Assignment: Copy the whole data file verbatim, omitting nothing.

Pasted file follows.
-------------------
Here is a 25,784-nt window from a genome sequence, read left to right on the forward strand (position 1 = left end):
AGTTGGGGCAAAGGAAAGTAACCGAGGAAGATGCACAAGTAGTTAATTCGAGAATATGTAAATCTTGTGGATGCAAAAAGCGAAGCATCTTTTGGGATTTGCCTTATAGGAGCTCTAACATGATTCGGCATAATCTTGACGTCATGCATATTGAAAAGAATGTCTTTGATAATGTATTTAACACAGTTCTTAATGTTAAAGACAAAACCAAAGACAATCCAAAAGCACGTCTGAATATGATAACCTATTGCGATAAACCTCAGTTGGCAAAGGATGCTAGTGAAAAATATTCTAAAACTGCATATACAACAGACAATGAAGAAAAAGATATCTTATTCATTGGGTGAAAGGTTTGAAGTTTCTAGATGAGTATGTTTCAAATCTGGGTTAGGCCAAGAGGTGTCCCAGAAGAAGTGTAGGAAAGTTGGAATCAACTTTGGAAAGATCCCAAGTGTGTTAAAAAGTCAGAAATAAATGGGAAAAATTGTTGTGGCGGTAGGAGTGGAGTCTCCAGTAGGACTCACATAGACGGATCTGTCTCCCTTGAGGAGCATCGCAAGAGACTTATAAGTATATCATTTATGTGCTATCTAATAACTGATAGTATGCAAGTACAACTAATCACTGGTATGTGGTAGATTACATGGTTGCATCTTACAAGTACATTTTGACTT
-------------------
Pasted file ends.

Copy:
Here is a 25,784-nt window from a genome sequence, read left to right on the forward strand (position 1 = left end):
AGTTGGGGCAAAGGAAAGTAACCGAGGAAGATGCACAAGTAGTTAATTCGAGAATATGTAAATCTTGTGGATGCAAAAAGCGAAGCATCTTTTGGGATTTGCCTTATAGGAGCTCTAACATGATTCGGCATAATCTTGACGTCATGCATATTGAAAAGAATGTCTTTGATAATGTATTTAACACAGTTCTTAATGTTAAAGACAAAACCAAAGACAATCCAAAAGCACGTCTGAATATGATAACCTATTGCGATAAACCTCAGTTGGCAAAGGATGCTAGTGAAAAATATTCTAAAACTGCATATACAACAGACAATGAAGAAAAAGATATCTTATTCATTGGGTGAAAGGTTTGAAGTTTCTAGATGAGTATGTTTCAAATCTGGGTTAGGCCAAGAGGTGTCCCAGAAGAAGTGTAGGAAAGTTGGAATCAACTTTGGAAAGATCCCAAGTGTGTTAAAAAGTCAGAAATAAATGGGAAAAATTGTTGTGGCGGTAGGAGTGGAGTCTCCAGTAGGACTCACATAGACGGATCTGTCTCCCTTGAGGAGCATCGCAAGAGACTTATAAGTATATCATTTATGTGCTATCTAATAACTGATAGTATGCAAGTACAACTAATCACTGGTATGTGGTAGATTACATGGTTGCATCTTACAAGTACATTTTGACTT